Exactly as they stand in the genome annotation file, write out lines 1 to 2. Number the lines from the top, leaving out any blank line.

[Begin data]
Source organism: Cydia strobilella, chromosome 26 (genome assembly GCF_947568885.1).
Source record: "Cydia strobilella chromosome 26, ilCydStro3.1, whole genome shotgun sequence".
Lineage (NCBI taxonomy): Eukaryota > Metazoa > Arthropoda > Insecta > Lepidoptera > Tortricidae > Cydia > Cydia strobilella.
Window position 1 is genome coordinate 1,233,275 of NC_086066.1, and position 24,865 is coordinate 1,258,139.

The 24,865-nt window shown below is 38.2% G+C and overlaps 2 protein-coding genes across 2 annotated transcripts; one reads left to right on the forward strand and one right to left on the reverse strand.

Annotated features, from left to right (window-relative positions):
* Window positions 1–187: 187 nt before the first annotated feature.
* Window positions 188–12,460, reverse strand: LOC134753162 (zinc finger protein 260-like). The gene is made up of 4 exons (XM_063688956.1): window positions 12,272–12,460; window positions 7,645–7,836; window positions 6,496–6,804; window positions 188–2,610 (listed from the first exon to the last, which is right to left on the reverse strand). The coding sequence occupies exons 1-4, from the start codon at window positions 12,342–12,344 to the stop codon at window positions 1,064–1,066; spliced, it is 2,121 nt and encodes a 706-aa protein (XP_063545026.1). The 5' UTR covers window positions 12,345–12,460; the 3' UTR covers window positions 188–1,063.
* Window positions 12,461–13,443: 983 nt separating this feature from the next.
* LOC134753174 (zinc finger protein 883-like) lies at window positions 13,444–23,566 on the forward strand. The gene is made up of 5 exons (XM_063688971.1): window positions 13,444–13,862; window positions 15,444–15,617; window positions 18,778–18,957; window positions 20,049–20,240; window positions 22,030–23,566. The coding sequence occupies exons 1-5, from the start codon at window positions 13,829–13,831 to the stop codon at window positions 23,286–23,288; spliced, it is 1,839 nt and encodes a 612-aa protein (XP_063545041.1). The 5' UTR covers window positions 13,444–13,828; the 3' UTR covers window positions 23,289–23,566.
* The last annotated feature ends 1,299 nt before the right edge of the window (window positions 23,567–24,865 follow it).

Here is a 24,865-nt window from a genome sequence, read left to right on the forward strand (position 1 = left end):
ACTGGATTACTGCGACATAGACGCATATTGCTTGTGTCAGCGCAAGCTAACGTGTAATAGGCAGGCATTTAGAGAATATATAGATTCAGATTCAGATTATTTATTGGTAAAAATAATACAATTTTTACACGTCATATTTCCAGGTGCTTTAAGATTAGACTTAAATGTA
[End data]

Source organism: Cydia strobilella, chromosome 26 (genome assembly GCF_947568885.1).
Source record: "Cydia strobilella chromosome 26, ilCydStro3.1, whole genome shotgun sequence".